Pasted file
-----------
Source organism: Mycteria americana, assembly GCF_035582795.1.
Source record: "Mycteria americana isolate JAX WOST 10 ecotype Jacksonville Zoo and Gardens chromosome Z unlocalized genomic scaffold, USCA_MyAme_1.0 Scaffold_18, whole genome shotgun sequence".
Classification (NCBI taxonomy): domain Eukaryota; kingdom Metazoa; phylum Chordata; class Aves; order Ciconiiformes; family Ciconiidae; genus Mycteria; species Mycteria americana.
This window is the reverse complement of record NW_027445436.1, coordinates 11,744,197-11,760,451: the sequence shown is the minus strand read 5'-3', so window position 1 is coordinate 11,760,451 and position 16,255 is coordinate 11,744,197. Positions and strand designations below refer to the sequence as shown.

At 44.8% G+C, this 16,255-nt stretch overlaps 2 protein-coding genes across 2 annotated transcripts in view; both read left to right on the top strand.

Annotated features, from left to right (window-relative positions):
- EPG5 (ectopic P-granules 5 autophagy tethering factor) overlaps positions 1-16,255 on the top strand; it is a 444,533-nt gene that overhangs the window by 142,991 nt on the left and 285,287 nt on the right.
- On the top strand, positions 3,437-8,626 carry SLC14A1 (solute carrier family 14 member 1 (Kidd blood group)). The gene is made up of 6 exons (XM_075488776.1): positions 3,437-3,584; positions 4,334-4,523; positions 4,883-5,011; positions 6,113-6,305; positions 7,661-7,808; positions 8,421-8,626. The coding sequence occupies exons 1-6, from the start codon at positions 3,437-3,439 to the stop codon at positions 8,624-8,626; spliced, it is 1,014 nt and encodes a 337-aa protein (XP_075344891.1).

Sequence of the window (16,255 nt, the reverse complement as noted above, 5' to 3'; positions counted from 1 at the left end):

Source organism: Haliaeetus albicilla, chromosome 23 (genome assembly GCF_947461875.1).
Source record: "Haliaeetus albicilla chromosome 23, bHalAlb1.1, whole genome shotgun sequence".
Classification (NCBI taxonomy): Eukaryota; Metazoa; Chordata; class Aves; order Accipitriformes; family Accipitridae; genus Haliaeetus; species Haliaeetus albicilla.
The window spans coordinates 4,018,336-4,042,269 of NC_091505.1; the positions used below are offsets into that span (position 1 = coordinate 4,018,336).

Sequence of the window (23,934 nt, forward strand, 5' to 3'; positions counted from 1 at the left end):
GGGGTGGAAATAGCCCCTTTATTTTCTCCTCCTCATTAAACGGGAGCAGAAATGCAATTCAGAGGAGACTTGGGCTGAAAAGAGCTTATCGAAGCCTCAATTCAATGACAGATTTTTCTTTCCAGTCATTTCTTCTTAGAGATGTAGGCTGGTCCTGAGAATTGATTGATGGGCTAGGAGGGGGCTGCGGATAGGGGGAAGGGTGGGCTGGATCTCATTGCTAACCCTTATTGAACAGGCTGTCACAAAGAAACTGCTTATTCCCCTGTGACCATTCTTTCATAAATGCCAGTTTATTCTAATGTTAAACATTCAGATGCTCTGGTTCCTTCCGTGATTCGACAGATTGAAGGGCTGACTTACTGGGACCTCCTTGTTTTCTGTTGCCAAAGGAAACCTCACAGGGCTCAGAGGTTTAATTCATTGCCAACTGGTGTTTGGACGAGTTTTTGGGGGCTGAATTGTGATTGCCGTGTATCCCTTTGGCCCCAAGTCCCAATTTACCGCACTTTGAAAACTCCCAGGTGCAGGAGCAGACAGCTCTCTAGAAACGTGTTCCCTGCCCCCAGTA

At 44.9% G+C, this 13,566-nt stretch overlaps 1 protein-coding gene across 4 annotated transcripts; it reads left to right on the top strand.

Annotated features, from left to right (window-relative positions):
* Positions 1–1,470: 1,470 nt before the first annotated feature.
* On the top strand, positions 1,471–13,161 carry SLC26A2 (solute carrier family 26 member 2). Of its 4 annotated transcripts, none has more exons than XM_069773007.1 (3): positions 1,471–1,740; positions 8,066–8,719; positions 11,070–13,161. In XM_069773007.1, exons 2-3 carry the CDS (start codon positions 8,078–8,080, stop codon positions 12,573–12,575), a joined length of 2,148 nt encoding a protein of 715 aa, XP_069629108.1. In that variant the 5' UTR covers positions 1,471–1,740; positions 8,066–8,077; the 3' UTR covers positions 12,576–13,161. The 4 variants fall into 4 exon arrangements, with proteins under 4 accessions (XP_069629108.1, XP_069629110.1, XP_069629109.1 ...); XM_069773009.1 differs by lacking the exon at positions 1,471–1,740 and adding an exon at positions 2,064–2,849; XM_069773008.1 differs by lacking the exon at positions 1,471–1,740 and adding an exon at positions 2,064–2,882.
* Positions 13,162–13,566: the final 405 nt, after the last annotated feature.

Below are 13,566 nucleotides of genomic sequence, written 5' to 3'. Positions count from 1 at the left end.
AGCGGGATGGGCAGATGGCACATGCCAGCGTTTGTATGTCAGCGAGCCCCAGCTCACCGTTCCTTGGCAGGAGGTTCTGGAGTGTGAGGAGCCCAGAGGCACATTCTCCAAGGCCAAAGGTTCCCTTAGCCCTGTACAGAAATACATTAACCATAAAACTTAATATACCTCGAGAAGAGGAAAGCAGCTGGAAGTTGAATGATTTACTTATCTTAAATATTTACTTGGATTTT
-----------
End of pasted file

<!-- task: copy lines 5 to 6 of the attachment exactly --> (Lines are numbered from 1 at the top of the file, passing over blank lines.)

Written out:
At 44.8% G+C, this 16,255-nt stretch overlaps 2 protein-coding genes across 2 annotated transcripts in view; both read left to right on the top strand.

Annotated features, from left to right (window-relative positions):